How To Setup MySQL Percona Database Servers on Kubernetes Infrastructure
Not many newly designed systems had such an impact on technology in such a short time-frame as today omnipresent Kubernetes, which emerged from Google’s laboratories only short seven years ago! This open-source container-orchestration system, today maintained by Cloud Native Computing Foundation, was originally developed by Google’s engineers to help them orchestrate their containerized applications. As good old Wiki says: “It aims to provide a platform for automating deployment, scaling, and operations of application containers across clusters of hosts”. Unlike at the beginning, when such sophisticated systems were reserved for global giants, today most companies large or small started adopting containerization, some for it’s scalability advantages, some for better efficiency through constant delivery/deployment, and they all need a system which can manage those containers.
In this tutorial, we will learn how to deploy another ubiquitous technology – MySQL (Percona) database servers on the Kubernetes infrastructure, using a provider which is very popular among the industry experts for it’s reliability and affordability – Digital Ocean!
To wrap things up, we will also deploy a battle-proven HAProxy load balancer on our cluster, which will handle all traffic, perform database servers health checks and make sure all of them are equally busy.
By combining these systems we will create one resilient, highly available MySql service, which not only rids us of downtimes but also enables us to painlessly scale according to the needs.
If you do not have it already, go and grab Digital Ocean’s free trial account, with 100$ of credit available for 60 days, which we will use for the purpose of this tutorial: https://try.digitalocean.com/freetrialoffer
Digital Ocean Setup
1. Once you have the access to Digital Ocean, you need to install their doctl cli tool, which will enable us to use their resources from the command line. From your home directory, run:
Extract it, and then move it to your path with following commands:
tar xf doctl-1.54.0-linux-amd64.tar.gz sudo mv doctl /usr/local/bin
2. Next, we will download, validate and if everything is alright, install the kubectl app, with the following commands:
curl -LO "https://dl.k8s.io/release/$(curl -L -s https://dl.k8s.io/release/stable.txt)/bin/linux/amd64/kubectl" curl -LO "https://dl.k8s.io/$(curl -L -s https://dl.k8s.io/release/stable.txt)/bin/linux/amd64/kubectl.sha256"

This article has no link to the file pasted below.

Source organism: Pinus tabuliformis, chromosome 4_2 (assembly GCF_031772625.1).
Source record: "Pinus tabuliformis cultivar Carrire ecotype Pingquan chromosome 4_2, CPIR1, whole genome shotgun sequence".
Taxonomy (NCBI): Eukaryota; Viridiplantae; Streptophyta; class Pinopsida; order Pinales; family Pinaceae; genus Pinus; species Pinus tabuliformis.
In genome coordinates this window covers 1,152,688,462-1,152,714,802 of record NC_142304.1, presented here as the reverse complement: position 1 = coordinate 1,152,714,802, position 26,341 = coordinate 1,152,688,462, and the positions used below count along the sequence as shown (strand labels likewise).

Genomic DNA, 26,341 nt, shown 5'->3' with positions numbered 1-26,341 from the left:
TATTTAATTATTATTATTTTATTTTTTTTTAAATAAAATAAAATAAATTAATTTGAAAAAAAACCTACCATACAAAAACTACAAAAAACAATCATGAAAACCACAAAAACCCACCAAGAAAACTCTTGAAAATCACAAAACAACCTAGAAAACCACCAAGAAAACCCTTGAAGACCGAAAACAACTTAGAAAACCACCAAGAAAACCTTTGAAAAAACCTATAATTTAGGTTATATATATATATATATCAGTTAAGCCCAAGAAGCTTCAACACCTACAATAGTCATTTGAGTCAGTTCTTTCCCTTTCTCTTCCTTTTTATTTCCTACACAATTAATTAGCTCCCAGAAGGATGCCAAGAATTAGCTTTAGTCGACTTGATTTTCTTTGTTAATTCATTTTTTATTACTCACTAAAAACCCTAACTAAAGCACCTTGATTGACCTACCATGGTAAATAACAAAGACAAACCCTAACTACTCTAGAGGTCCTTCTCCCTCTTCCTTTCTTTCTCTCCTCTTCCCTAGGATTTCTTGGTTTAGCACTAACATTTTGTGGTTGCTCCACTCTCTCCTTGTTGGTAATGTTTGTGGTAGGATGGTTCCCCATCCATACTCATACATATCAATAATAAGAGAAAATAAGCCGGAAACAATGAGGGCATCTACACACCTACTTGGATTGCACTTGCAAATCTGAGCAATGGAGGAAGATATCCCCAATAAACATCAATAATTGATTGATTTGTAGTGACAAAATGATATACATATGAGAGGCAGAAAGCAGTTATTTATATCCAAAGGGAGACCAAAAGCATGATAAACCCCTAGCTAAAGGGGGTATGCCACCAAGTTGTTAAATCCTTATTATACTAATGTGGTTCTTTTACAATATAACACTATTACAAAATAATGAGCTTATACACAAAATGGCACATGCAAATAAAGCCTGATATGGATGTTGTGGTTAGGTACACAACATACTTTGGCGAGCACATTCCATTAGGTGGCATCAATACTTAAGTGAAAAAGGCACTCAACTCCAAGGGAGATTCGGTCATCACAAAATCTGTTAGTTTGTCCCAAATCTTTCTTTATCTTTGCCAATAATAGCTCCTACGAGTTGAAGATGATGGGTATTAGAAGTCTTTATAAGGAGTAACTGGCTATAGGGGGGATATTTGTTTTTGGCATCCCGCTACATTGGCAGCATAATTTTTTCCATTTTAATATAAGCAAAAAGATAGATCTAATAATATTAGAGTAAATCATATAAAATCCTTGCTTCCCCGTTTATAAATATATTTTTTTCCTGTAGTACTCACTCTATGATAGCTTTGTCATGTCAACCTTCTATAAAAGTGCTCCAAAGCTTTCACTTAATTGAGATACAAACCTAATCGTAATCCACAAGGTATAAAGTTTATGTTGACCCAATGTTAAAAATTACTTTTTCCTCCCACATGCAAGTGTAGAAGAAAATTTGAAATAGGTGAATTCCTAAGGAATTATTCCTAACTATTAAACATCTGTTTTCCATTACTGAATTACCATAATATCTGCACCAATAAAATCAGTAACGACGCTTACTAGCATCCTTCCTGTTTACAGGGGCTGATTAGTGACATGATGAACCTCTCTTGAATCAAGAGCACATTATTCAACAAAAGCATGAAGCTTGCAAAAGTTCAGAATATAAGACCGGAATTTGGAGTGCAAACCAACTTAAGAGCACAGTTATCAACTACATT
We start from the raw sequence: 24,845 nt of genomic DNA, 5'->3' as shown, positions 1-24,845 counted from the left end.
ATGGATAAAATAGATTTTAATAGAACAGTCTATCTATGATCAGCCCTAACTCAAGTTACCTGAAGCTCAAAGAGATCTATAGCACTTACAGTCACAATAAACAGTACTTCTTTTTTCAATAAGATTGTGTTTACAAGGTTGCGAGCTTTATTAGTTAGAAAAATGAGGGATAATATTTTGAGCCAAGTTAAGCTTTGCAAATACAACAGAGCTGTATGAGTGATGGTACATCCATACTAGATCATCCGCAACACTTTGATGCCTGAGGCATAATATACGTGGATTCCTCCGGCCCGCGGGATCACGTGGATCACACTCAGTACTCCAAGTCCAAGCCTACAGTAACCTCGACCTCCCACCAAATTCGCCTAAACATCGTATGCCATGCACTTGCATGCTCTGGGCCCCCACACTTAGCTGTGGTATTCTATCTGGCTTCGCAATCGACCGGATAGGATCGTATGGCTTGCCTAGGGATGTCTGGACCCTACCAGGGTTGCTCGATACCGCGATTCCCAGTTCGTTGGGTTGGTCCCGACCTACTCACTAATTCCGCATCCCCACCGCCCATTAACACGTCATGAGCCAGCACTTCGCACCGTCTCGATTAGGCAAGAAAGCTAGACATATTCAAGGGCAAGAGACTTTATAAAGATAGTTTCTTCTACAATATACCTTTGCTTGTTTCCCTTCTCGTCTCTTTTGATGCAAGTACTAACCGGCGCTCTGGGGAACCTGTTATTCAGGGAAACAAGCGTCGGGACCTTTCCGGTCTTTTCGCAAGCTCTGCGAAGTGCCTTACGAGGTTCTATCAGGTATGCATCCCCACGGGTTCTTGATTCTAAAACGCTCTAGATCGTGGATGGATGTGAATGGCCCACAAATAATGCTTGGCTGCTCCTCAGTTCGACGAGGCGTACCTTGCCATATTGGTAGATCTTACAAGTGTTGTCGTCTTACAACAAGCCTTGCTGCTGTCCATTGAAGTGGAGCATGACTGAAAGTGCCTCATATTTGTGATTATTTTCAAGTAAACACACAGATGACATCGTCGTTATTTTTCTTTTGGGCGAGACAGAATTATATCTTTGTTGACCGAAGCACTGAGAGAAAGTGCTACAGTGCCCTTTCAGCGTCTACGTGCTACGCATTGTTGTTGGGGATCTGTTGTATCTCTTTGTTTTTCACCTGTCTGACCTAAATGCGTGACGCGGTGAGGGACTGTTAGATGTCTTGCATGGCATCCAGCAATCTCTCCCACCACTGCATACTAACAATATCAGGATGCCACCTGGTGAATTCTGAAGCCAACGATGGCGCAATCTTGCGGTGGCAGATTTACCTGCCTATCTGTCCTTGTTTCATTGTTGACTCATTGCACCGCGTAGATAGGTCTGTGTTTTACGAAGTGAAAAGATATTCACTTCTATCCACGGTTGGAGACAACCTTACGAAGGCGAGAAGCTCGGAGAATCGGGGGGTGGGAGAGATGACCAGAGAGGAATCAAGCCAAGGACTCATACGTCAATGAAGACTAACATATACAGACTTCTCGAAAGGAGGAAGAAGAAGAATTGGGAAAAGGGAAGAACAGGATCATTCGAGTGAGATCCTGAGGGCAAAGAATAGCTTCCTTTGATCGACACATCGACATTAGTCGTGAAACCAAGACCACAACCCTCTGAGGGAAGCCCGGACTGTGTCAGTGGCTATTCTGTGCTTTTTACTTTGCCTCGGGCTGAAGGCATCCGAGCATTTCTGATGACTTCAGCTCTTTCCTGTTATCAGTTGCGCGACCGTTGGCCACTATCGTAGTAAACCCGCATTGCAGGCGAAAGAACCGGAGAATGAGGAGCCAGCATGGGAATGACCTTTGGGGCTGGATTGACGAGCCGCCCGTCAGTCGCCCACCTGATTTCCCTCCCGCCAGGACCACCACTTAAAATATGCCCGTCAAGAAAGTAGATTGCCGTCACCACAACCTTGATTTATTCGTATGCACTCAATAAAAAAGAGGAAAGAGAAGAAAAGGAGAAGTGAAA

echo "$(<kubectl.sha256) kubectl" | sha256sum --check sudo install -o root -g root -m 0755 kubectl /usr/local/bin/kubectl
Now when we have the tools we need, create .kube directory in your home directory if you don't have it already, (this is where our cluster's configuration will be stored).
3. Create a Digital Ocean API key from their web interface (click on the API on the bottom left corner of the screen, generate new token and copy it's value to the clipboard).
Open terminal and run:
cd ~/ doctl auth init
Paste your newly generated token and if all is well, you should be presented with:
[email protected]:~$ doctl auth init
Please authenticate doctl for use with your DigitalOcean account. You can generate a token in the control panel at https://cloud.digitalocean.com/account/api/tokens
Enter your access token:
Validating token... OK
Create Kubernetes Cluster
4. Now when our doctl is authenticated, we can proceed with creating a new Kubernetes cluster. We can either do that via their web interface, or we can stay hard-core and use CLI, where we will simply run:
doctl kubernetes cluster create database-cluster --count=3 --size=s-4vcpu-8gb --region=ams3
This command will create a cluster consisting of three droplets (--count=3), each with 2 vcpu's and 2 GB of RAM memory (--size=s-4vcpu-8gb) in their european Amsterdam 3 datacenter (--region=ams3).
To check all available sizes, run:
doctl kubernetes options sizes
Slug Name s-1vcpu-2gb s-1vcpu-2gb s-2vcpu-2gb s-2vcpu-2gb s-2vcpu-4gb s-2vcpu-4gb s-4vcpu-8gb s-4vcpu-8gb
You can check which datacenters are available with:
doctl kubernetes options regions
Slug Name nyc1 New York 1 sgp1 Singapore 1 lon1 London 1 nyc3 New York 3 ams3 Amsterdam 3 fra1 Frankfurt 1 tor1 Toronto 1 sfo2 San Francisco 2 blr1 Bangalore 1 sfo3 San Francisco 3